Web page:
I was a senior; my brother was a freshman. We shared a wide circle of friends during that year that we attended the same high school, and we ate lunch together in one big horde of teenage camaraderie.
There were nine of us at a table made for eight, and on one fateful day the principal decided to make an example of us.
He stormed to the table, performed a quick head count, and said, "Too many people at this table. Rob, you're a freshman. You don't belong here anyway. Choose somewhere else to sit."
Rob presented an honest rebuttal. "She's my sister. I'm having lunch with my sister."
"Except she's a senior and you're a freshman, and I doubt she really wants you around. Come on, young man, pick up the tray and choose another table."
In reluctant and resentful submission, Rob picked up his tray and moved to an empty table nearby. I picked up my tray and joined him. We sat together, the two of us at a table for eight.
That story has gone down in family history as one of the most defining moments of our friendship, as he realized in that scene the true measure of his worth to me.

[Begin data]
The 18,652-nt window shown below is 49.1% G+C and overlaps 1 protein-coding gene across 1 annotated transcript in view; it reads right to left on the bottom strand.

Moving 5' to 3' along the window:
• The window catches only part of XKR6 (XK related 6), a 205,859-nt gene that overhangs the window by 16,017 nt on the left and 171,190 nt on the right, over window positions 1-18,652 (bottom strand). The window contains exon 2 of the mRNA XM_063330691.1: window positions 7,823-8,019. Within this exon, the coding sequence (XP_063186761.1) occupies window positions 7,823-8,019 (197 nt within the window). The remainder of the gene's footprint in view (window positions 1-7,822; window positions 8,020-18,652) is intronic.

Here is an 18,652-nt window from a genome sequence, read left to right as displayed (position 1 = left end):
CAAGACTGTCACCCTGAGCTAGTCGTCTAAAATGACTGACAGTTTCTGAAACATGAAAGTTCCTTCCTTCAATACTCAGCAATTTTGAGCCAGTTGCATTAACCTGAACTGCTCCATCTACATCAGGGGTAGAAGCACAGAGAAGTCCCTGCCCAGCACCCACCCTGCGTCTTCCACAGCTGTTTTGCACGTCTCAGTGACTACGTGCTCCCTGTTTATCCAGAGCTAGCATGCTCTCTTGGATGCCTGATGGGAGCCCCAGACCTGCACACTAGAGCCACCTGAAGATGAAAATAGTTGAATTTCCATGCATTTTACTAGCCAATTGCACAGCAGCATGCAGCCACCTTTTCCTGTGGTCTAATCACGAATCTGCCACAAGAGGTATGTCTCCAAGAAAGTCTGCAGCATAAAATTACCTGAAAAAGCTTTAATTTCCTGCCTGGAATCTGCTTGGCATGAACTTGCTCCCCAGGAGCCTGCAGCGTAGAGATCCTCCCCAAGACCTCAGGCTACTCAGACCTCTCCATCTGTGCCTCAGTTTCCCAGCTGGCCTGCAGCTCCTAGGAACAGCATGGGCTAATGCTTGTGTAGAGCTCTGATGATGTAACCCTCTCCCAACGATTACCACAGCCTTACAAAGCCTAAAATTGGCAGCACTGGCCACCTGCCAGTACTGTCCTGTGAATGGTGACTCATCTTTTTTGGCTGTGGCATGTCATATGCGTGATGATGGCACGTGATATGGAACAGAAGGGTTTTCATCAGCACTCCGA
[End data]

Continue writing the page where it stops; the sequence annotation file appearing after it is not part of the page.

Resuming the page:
But I have to say, it didn't feel like a major decision to me. I didn't actually see an option. (I can sit her in a social cloud while my brother sits alone? Well, that's not really an option. The decision is made.)
My mom and I remembered this story together last evening. I said, "It just didn't feel like a decision to me, and it didn't even feel like a sacrifice. It's just what I needed to do."
She touched my arm with one finger, and her face lit up with the moment of recognition she had been waiting for.
"And now you know exactly how I have felt for the last ten months, Tricia. It hasn't felt like a decision to do this journey with you. It didn't even feel like a sacrifice. It's just what I needed to do. You get it now. For the first time, I think you get it."